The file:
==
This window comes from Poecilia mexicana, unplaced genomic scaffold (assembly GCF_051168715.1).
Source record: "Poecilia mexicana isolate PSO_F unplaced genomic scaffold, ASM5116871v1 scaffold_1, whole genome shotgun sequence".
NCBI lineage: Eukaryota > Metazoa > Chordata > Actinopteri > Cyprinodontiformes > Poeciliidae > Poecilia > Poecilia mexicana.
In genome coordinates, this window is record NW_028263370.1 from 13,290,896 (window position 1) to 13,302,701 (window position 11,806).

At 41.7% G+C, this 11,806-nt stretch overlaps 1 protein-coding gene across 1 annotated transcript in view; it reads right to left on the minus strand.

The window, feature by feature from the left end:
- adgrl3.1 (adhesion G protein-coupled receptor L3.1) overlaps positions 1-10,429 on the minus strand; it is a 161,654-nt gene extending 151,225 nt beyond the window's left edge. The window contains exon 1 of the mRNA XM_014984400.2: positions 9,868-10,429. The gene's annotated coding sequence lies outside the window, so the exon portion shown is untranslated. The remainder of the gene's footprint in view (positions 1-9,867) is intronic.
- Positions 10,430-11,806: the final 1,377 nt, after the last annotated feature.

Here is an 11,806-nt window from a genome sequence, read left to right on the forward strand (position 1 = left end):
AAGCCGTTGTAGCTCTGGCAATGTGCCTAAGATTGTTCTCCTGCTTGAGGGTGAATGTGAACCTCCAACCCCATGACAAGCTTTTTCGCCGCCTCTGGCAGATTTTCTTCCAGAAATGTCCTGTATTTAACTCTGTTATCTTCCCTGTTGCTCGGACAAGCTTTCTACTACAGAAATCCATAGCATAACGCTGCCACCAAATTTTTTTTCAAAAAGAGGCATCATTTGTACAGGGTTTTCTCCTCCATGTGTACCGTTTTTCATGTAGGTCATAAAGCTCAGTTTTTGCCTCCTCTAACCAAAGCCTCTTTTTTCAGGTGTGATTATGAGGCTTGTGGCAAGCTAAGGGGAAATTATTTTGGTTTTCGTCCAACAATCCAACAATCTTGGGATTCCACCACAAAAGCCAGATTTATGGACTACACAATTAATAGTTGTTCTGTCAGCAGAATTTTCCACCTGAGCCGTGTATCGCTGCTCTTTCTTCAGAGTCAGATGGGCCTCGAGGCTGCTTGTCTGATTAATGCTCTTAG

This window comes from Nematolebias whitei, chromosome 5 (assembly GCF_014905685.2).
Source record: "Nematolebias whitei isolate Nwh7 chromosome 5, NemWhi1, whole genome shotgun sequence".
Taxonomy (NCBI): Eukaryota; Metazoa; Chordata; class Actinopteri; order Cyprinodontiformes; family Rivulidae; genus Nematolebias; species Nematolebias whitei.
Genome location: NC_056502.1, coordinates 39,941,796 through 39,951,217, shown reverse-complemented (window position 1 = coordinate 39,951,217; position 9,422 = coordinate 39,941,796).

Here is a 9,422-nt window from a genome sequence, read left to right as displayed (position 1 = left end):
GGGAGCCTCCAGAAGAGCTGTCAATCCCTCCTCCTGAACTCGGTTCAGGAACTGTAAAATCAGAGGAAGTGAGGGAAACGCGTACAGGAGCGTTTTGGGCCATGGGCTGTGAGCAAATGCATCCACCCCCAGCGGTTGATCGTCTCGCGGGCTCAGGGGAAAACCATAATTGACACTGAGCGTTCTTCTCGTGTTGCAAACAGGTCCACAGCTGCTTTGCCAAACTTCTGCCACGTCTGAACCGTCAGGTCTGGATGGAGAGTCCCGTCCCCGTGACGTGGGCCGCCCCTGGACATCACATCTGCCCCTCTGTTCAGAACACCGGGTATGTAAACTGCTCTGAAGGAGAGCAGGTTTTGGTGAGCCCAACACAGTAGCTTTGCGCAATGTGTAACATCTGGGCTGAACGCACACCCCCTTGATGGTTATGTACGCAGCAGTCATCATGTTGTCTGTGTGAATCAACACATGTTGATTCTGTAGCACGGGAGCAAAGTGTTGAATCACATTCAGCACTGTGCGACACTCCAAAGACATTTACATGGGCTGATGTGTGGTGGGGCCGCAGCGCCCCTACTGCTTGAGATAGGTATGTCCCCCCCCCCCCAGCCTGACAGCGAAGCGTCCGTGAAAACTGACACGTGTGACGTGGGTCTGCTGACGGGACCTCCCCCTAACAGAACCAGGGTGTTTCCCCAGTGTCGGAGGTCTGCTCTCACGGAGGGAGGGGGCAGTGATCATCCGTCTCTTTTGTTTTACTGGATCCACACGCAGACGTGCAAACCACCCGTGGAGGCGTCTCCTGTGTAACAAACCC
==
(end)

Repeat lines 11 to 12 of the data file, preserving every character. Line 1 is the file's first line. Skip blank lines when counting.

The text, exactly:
This window comes from Nematolebias whitei, chromosome 5 (assembly GCF_014905685.2).
Source record: "Nematolebias whitei isolate Nwh7 chromosome 5, NemWhi1, whole genome shotgun sequence".